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The Emmys, Where Cable Reigns Supreme

TV critic David Bianculli reviews last night's Emmy awards — and considers the future of broadcast television in light of what the results revealed.

06:22

Other segments from the episode on September 21, 2009

Fresh Air with Terry Gross, September 21, 2009: Interview with Karen Armstrong; Review of the Emmy Awards.

Transcript

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Karen Armstrong Builds A 'Case for God'

TERRY GROSS, host:

This is FRESH AIR. I’m Terry Gross.

My guest, Karen Armstrong, has written bestselling books about the
religions of the world, but her new book starts with sentence: We are
talking far too much about God these days, and what we say is often
facile.

She goes on to say: Despite our scientific and technological brilliance,
our religious thinking is sometimes remarkably undeveloped, even
primitive.

In her new book, “The Case for God,” she looks at the history of
religion as a practical discipline that has taught how to discover new
capacities of mind and heart, and how people through the centuries have
translated doctrines into ritual or ethical action. Religion, she says,
requires perseverance.

Armstrong’s books include “A History of God,” “The Battle for God,”
“Islam,” “Buddha” and “The Spiral Staircase,” which is a memoir about
why she left the convent in 1969, after seven years, feeling she’d
failed to find God.

Karen Armstrong, welcome back to FRESH AIR. You write that many people
today think of God as the supreme being, a divine personality who
created the world and everything in it, but God is not a being at all.
We really don’t understand what we mean when we say that he is good,
wise or intelligent. What do you mean when you say God is not a being at
all?

Ms. KAREN ARMSTRONG (Author, “The Case for God”): Well, the idea of God
as a supreme being means that he is simply like us, writ large, and just
bigger and better, the end product of the series; whereas this divine
personality that we meet in the Bible was, for centuries, regarded
simply as a symbol of a greater transcendence that lay beyond it.

Some theologians call this the God beyond God. And this God isn’t just a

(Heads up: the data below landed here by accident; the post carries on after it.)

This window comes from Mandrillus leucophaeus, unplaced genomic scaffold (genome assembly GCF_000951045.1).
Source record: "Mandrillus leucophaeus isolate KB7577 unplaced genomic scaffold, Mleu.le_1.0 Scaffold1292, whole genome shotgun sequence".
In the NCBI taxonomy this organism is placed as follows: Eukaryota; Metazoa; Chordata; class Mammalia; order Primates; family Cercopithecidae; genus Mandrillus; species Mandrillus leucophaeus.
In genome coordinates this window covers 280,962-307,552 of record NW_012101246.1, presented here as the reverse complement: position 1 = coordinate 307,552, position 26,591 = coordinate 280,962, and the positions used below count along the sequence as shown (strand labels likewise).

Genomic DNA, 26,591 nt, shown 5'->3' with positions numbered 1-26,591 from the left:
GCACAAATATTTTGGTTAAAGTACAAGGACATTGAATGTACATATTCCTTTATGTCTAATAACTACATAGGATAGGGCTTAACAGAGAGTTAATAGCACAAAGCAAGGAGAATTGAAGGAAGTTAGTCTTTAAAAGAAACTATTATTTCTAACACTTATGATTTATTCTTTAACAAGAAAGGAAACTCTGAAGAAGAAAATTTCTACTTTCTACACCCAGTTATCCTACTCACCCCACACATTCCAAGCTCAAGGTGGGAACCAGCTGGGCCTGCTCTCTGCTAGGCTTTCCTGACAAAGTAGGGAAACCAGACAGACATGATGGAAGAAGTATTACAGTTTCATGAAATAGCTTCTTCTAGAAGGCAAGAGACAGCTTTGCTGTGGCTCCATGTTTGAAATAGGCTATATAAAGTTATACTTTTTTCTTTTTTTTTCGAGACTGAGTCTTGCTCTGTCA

being like you or me, or the microphone in front of me, or even the
atom, an unseen being that we can find in our laboratories. What we mean
by God is, some theologians have said, is being itself that is in
everything that is around us and cannot be tied down to one single
instance of being.

GROSS: Now, one of the recent language problems people have had with
religion is deciding whether to call God he or she, and I think you
would say none of the above.

Ms. ARMSTRONG: None of the above. God is neither he nor she, and…

GROSS: So what are some of the difficulties that early religious
theologians had in describing or naming what God is and finding language
to describe what they meant by God?

Ms. ARMSTRONG: Well, always in the religious quest, India has been way
out ahead, and way back in the 10th century before Christ, some of the
Brahman priests there devised a ritual, which was a sort of competition.
They went out into the forest, and there they made a retreat, put
themselves into a different frame of mind.

They’d fast, and they practiced certain sort of breathing exercises,
early forms of yoga, and then they came back, and the competition would
begin. And the challenger would try to define the Brahman, that is
ultimate reality in Hinduism, something that lies way beyond the gods,
that is way beyond anything we can know and yet is within us all.

And he had to do this definition in a very sort of poetic and enigmatic
way. And his opponents would listen to him very carefully, and then they
would respond, moving on from what he had said and make their own
definition of what Brahman, or we would say God, is.

And the winner was the priest who reduced everybody to silence. And in
that silence, the Brahman was present. The Brahman was not present in
the wordy definitions of the divine. It was present in the stunning
realization of the absolute powerlessness of language and speech to
describe this.

And that, I think, is an authentic model of religious discourse. A
theology should be like poetry, which takes us to the end of what words
and thoughts can do.

GROSS: Now, what you’re describing sounds to me like maybe these are the
theologians and scholars who are from the more mystical ends of the
religions that existed then, the more educated theologians, but in terms
of what most people observed, were they observing religion, do you
think, in earlier times in a more literal way, where the gods were real,
where the gods were namable, you know, something where God was a being
or the gods were beings, depending on the religion?

Ms. ARMSTRONG: Yes, and indeed. I mean, in India and throughout the
world, the gods were seen as real beings, unseen beings. And of course
before the scientific era, there were so many aspects of life that were
unseen, like wind and emotion, that are realities in our lives, and they